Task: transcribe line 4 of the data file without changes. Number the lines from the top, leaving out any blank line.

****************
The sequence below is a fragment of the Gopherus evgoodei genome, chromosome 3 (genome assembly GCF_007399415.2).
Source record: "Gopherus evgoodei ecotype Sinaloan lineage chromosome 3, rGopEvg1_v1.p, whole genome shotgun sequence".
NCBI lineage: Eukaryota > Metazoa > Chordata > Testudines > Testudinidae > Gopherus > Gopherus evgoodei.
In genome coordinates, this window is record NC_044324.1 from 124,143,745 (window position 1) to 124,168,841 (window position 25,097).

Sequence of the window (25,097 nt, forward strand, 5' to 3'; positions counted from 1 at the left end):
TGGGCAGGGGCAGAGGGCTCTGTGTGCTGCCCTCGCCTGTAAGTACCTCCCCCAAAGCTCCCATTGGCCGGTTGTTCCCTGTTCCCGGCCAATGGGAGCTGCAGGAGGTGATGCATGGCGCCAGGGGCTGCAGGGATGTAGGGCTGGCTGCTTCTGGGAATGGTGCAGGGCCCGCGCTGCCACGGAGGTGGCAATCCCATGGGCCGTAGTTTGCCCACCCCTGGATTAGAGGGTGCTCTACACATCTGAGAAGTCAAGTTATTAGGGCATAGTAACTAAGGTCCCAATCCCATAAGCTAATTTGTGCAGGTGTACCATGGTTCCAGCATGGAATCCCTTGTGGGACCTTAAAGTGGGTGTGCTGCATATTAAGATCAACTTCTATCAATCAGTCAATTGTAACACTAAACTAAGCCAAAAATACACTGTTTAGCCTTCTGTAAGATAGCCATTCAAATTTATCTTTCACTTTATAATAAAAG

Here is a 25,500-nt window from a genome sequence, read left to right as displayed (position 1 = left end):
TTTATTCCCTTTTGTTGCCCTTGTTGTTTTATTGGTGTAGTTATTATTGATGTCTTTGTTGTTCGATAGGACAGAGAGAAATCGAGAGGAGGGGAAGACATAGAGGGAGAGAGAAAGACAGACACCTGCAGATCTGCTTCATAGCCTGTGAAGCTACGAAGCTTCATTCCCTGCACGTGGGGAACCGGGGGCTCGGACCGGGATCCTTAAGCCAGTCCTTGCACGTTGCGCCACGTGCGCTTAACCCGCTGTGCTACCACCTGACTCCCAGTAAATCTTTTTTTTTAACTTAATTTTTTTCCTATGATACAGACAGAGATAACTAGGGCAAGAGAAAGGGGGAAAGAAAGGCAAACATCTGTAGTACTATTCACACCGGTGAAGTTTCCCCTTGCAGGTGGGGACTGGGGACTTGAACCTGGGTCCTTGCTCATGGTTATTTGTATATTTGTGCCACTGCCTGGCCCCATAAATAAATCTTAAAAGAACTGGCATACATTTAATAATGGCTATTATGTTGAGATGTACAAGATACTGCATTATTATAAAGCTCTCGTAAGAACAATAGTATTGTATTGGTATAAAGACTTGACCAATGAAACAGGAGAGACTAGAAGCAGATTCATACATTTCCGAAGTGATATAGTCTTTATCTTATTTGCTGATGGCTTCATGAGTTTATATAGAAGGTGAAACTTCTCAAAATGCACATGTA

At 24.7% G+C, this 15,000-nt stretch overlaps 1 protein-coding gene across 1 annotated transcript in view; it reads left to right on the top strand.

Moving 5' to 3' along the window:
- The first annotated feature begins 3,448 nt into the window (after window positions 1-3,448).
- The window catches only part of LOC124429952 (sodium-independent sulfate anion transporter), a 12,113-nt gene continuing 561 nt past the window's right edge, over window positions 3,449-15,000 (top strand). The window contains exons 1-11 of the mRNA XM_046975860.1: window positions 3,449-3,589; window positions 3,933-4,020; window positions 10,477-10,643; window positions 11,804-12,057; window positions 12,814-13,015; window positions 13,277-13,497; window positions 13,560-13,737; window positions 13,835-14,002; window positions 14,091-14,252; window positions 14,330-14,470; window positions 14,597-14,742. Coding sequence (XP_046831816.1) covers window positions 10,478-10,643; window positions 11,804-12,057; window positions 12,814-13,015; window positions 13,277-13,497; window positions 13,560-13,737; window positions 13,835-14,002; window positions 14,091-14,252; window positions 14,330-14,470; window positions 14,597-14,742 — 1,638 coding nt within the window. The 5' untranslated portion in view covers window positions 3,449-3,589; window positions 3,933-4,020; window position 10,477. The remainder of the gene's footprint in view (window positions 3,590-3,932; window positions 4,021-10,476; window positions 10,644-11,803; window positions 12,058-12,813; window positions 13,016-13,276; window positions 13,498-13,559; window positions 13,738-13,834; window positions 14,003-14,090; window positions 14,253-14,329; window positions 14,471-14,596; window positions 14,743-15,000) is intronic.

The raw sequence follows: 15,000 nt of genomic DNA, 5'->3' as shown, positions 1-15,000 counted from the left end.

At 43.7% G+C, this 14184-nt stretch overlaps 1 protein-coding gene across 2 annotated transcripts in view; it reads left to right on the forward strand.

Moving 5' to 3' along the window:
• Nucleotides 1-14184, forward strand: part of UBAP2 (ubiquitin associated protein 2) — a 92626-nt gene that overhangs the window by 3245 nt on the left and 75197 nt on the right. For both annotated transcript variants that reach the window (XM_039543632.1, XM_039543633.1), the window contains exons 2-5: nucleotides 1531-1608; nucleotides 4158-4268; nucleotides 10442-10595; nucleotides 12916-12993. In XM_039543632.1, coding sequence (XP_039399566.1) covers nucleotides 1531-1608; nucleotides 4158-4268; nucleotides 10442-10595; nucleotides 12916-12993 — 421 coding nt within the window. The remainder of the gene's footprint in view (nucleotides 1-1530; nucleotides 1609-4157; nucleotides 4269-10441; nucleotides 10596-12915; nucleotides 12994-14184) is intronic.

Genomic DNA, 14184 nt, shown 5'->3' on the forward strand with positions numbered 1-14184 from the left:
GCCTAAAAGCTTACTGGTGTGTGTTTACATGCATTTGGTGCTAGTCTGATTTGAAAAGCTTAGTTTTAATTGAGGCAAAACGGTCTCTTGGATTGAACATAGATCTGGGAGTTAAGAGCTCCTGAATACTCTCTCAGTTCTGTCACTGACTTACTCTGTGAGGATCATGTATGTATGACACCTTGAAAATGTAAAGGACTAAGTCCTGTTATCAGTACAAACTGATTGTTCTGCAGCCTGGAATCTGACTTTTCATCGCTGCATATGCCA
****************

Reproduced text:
In genome coordinates, this window is record NC_044324.1 from 124,143,745 (window position 1) to 124,168,841 (window position 25,097).